Artist Olafur Eliasson's latest large-scale works are inspired by the paintings of JMW Turner

Magic circles: Artist Olafur Eliasson

Eliasson's works will go alongside a new exhibition of JMW Turner at Tate Britain. He tells Jay Merrick why the paintings of his hero are ripe for reinvention
Josephine Dickinson: 'A cochlear implant helped me to discover a new world of sound'

Josephine Dickinson: 'How I discovered a new world of sound'

After going deaf as a child, musician and poet Josephine Dickinson made do with a hearing aid for five decades. Then she had a cochlear implant - and everything changed
Greggs Google fail: Was the bakery's response to its logo mishap a stroke of marketing genius?

Greggs gives lesson in crisis management

After a mishap with their logo, high street staple Greggs went viral this week. But, as Simon Usborne discovers, their social media response was anything but half baked
Matthew McConaughey has been singing the praises of bumbags (shame he doesn't know how to wear one)

Matthew McConaughey sings the praises of bumbags

Shame he doesn't know how to wear one. Harriet Walker explains the dos and don'ts of fanny packs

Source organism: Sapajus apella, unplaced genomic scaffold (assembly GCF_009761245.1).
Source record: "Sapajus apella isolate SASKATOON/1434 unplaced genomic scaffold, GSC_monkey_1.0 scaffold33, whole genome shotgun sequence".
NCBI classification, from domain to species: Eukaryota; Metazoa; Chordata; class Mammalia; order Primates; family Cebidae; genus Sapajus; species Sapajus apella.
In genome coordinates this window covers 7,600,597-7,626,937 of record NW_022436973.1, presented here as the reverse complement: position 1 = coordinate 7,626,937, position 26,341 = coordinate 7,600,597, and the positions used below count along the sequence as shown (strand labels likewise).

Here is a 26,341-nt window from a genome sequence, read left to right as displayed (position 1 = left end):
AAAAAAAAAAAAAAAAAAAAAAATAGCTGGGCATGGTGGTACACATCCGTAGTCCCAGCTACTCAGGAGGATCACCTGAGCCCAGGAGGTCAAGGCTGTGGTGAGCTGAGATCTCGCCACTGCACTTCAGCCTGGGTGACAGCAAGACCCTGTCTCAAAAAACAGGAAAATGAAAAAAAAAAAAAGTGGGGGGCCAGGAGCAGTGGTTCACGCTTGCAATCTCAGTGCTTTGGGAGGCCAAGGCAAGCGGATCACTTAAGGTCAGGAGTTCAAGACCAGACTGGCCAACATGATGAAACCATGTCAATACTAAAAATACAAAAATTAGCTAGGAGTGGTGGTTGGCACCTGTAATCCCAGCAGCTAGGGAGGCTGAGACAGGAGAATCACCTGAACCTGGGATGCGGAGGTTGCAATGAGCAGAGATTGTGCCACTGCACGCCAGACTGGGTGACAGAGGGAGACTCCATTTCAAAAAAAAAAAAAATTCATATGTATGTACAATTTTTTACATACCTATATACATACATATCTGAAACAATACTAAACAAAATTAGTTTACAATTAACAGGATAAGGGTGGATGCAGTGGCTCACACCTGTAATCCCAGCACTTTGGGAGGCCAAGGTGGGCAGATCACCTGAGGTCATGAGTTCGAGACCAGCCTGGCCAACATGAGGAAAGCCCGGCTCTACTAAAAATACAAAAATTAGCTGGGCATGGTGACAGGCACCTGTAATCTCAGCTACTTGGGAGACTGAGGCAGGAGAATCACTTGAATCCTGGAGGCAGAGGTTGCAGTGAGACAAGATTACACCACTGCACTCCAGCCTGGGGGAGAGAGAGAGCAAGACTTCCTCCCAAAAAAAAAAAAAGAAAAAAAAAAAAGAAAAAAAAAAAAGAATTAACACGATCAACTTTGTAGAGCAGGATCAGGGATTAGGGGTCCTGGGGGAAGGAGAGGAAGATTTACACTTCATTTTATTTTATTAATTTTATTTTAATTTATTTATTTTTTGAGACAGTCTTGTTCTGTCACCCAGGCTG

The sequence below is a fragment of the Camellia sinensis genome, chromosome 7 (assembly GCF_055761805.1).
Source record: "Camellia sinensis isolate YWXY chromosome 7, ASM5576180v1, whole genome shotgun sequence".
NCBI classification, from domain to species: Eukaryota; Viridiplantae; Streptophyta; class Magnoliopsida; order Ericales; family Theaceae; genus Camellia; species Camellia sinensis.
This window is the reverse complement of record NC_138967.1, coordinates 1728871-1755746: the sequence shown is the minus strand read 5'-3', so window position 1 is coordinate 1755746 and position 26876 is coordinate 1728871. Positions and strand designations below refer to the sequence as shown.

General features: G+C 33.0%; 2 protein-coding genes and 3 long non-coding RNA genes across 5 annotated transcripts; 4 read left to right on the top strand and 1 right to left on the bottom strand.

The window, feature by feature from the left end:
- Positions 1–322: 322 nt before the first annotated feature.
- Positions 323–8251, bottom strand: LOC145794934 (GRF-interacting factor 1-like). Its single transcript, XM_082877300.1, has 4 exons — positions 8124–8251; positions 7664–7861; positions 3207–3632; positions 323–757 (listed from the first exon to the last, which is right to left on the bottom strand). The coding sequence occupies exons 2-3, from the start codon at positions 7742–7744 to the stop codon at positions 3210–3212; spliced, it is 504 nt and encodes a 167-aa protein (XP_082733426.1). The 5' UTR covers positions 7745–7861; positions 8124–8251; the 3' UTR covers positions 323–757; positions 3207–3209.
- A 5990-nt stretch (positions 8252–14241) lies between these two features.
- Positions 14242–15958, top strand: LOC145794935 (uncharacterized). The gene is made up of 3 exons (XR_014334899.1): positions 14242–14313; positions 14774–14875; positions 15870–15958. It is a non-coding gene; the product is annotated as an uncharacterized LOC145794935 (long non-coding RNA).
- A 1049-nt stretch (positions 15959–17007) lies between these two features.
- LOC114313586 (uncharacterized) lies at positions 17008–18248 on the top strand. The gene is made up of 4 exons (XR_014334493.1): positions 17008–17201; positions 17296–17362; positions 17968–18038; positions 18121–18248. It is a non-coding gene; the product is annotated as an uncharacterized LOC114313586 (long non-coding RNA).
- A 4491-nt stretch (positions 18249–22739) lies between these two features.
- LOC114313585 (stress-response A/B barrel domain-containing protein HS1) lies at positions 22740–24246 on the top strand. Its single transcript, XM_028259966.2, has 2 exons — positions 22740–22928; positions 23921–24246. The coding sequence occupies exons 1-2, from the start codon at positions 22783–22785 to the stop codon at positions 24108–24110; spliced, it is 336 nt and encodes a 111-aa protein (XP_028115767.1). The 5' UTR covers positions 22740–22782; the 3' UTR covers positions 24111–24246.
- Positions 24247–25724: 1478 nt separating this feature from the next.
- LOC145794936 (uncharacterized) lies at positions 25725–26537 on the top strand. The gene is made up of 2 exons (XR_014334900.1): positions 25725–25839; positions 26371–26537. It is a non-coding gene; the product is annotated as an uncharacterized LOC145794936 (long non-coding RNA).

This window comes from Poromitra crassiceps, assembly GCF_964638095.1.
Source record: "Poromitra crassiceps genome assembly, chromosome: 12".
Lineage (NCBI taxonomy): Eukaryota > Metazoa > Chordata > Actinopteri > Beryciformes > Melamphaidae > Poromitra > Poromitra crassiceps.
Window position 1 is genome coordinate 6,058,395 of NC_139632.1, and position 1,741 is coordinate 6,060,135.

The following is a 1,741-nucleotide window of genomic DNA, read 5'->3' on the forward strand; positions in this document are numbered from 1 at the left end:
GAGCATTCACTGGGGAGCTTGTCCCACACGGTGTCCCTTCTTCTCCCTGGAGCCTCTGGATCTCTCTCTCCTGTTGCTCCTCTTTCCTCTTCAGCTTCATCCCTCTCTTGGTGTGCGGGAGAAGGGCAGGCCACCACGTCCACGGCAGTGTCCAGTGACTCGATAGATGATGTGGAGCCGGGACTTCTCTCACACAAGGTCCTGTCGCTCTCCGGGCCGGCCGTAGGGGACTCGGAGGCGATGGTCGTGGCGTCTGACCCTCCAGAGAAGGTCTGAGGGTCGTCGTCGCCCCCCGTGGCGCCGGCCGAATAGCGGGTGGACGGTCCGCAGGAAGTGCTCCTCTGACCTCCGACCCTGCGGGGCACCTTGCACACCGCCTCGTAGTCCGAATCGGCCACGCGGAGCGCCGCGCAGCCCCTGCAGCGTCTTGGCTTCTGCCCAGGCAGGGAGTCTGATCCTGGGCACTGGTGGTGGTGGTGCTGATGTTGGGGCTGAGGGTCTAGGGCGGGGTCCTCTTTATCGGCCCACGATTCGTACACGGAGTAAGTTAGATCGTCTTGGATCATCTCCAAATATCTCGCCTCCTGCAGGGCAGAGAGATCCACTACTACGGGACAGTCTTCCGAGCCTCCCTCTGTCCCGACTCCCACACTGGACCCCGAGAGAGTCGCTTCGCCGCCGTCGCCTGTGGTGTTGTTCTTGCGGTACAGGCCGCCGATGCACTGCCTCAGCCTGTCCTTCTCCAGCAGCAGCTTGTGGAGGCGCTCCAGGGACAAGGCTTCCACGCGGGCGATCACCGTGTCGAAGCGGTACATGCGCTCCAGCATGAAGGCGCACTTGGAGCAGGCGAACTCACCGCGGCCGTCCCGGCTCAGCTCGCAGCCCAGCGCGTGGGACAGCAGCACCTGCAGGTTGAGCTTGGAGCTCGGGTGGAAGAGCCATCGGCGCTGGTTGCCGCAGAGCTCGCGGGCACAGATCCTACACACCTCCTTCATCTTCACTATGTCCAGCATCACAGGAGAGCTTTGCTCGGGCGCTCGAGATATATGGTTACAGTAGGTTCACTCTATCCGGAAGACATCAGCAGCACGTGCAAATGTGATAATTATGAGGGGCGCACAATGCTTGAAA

7 best quadcopters and drones

Flying fun: 7 best quadcopters and drones

From state of the art devices with stabilised cameras to mini gadgets that can soar around the home, we take some flying objects for a spin
Joey Barton: ‘I’ve been guilty of getting a bit irate’

Joey Barton: ‘I’ve been guilty of getting a bit irate’

The midfielder returned to the Premier League after two years last weekend. The controversial character had much to discuss after his first game back
Andy Murray: I quit while I’m ahead too often

Andy Murray: I quit while I’m ahead too often

British No 1 knows his consistency as well as his fitness needs working on as he prepares for the US Open after a ‘very, very up and down’ year
Ferguson: In the heartlands of America, a descent into madness

A descent into madness in America's heartlands

David Usborne arrived in Ferguson, Missouri to be greeted by a scene more redolent of Gaza and Afghanistan
BBC’s filming of raid at Sir Cliff’s home ‘may be result of corruption’

BBC faces corruption allegation over its Sir Cliff police raid coverage

Reporter’s relationship with police under scrutiny as DG is summoned by MPs to explain extensive live broadcast of swoop on singer’s home